Although all wave lengths of light are damaging, ultraviolet (UV) radiation is especially harmful to library and archival materials because of its high level of energy. The standard limit for UV is 75 µW/l . The sun and tungsten-halogen or quartz lamps, mercury or metal halide high intensity discharge lamps, and fluorescent lamps are some of the most damaging sources of light because of the high amounts of UV energy they emit.

Because total damage is a function of both intensity and duration of exposure, illumination should be kept as low as possible (consistent with user comfort) for the briefest amount of time feasible. Ideally materials should be exposed to light only while in use. When not in use, they should be stored in a light-tight container or in a windowless room illuminated only when materials are being retrieved. Illumination should be by incandescent bulbs. When materials are being used, light should be from an incandescent source. It is important to note that incandescent bulbs generate heat and should be kept at a distance from materials. Light levels should be as low as possible, and exposure should be for the shortest time that is feasible.

Windows should be covered by drapes, shades, blinds, or shutters that completely block the sun. This will also aid in temperature control by minimizing heat loss and limiting generation of heat by sunlight during the day. Skylights that allow direct sunlight to shine on collections should be covered to block the sun or painted with titanium dioxide or zinc white pigments, which reflect light and absorb UV radiation. Filters made of special plastics also help control UV radiation. Ultraviolet-filtering plastic films or UV-filtering Plexiglas can be used for windows to lower the amount of UV radiation passing through them. These filters, however, do not provide 100% protection against light damage. Drapes, shades, blinds, or shutters that completely block the light are preferable. Fluorescent tubes should be covered with ultraviolet-filtering sleeves in areas where collections are exposed to light. An alternative is the use of special low-UV fluorescent tubes. Timed switches should be used for lights in storage areas to help limit duration of exposure of materials.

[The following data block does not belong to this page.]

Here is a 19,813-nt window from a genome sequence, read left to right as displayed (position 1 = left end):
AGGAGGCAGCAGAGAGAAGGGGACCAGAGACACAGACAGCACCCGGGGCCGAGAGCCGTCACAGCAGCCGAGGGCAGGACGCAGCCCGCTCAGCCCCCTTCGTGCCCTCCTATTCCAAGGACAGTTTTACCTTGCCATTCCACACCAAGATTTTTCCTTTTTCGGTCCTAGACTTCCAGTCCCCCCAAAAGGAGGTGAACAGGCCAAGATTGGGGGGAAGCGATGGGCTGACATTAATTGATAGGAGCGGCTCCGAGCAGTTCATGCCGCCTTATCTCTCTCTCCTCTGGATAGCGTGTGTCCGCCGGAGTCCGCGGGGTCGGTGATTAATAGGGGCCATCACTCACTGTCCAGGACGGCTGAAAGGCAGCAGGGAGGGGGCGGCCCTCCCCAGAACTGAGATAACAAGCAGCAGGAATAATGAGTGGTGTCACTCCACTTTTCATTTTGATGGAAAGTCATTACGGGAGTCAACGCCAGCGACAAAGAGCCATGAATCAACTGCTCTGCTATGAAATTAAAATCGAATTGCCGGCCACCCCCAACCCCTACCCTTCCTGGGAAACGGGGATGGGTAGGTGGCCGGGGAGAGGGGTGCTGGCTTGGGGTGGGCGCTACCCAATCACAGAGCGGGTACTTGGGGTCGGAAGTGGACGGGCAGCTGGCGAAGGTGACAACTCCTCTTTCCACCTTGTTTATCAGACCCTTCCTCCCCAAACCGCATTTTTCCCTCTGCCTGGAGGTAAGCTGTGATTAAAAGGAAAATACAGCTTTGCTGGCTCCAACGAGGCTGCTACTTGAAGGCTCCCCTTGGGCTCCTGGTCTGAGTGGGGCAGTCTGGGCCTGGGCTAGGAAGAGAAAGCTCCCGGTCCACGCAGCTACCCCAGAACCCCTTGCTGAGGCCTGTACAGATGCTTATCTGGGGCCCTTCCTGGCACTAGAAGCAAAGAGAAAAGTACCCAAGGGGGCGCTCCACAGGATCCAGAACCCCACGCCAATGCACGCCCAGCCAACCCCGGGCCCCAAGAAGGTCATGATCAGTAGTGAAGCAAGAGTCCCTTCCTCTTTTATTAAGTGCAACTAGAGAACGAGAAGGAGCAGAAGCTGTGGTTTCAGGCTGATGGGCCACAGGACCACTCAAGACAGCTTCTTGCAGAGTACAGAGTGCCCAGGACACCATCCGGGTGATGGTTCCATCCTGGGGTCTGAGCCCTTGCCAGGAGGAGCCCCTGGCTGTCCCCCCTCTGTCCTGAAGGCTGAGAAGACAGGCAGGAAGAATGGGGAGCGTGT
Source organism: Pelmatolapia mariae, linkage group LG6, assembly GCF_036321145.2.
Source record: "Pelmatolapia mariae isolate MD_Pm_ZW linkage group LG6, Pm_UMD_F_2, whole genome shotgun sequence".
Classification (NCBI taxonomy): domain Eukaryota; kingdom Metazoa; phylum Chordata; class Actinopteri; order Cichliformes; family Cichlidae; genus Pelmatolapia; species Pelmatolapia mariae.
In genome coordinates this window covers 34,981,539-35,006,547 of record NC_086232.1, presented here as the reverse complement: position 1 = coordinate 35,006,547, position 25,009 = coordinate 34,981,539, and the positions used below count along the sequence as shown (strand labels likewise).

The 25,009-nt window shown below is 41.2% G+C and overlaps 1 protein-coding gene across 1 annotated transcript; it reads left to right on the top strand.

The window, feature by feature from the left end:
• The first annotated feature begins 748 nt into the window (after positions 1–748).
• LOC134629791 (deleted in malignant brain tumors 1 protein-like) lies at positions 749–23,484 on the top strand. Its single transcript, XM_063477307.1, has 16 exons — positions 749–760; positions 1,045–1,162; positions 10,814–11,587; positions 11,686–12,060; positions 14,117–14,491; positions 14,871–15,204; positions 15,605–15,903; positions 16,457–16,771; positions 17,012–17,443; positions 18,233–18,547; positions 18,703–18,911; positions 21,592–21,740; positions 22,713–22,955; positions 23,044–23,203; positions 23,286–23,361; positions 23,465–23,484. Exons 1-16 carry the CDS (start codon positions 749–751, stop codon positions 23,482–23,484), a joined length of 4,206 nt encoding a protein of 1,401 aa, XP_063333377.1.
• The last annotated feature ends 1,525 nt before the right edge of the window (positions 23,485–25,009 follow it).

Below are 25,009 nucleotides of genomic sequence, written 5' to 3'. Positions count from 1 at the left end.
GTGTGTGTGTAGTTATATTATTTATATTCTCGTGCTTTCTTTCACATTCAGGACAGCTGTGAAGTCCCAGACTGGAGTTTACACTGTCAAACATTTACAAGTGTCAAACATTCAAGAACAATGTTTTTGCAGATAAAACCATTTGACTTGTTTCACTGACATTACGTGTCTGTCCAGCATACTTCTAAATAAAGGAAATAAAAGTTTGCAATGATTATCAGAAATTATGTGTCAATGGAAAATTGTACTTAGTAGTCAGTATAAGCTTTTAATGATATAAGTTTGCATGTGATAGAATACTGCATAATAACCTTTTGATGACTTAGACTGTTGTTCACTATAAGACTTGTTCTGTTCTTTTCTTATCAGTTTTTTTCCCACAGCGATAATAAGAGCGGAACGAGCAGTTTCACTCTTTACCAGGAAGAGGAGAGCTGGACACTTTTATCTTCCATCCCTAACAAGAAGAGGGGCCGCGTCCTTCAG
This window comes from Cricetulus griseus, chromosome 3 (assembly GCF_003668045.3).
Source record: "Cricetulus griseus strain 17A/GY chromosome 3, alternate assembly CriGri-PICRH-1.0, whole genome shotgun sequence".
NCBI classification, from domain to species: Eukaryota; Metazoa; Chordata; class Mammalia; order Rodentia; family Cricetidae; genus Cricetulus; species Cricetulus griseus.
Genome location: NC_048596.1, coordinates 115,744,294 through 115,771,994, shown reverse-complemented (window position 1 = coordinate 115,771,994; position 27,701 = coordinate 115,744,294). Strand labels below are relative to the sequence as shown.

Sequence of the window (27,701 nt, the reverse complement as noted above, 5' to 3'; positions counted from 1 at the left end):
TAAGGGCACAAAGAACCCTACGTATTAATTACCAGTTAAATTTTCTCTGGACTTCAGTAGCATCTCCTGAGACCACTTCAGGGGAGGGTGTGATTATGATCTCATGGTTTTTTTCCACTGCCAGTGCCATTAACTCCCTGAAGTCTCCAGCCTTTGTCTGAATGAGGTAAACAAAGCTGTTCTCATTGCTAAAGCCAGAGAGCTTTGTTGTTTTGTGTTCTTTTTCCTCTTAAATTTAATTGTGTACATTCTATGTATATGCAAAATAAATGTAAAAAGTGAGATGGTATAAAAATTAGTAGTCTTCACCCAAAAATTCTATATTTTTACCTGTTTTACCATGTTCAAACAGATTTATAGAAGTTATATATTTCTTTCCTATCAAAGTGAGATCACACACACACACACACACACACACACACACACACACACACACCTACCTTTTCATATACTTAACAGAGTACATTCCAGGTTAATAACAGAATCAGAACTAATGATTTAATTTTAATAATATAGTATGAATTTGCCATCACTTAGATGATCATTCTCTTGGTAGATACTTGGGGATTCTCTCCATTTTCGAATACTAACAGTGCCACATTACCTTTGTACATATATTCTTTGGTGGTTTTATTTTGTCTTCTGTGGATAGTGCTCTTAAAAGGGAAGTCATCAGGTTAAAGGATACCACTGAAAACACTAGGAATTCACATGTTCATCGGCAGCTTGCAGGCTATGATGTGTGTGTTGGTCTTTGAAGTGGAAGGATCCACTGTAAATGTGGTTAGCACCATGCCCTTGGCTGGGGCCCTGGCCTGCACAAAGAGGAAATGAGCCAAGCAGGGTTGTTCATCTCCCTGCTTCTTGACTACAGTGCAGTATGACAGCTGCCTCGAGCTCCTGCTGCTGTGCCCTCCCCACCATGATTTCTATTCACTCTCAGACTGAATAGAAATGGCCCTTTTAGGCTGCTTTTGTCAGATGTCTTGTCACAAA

Permanent exhibition of materials should be avoided. Since even slight exposure to light is damaging, permanent exposure is deadly. If materials must be displayed, it should be for the briefest time and at the lowest light levels, with light coming from an incandescent source. Materials should never be displayed where the sun shines directly on them, even if for only a short time and even if the windows are covered with an ultraviolet-filtering plastic.

Air Quality

Pollutants contribute heavily to the deterioration of library and archival materials. The two major types of pollutants are gases and particulates. Gaseous contaminants — especially sulfur dioxide, nitrogen oxides, peroxides, and ozone — catalyze harmful chemical reactions that lead to the formation of acid in materials. This is a serious problem for paper and leather, which are particularly vulnerable to damage caused by acid. Paper becomes discolored and brittle, and leather becomes weak and powdery. Particulates — especially soot — abrade, soil, and disfigure materials.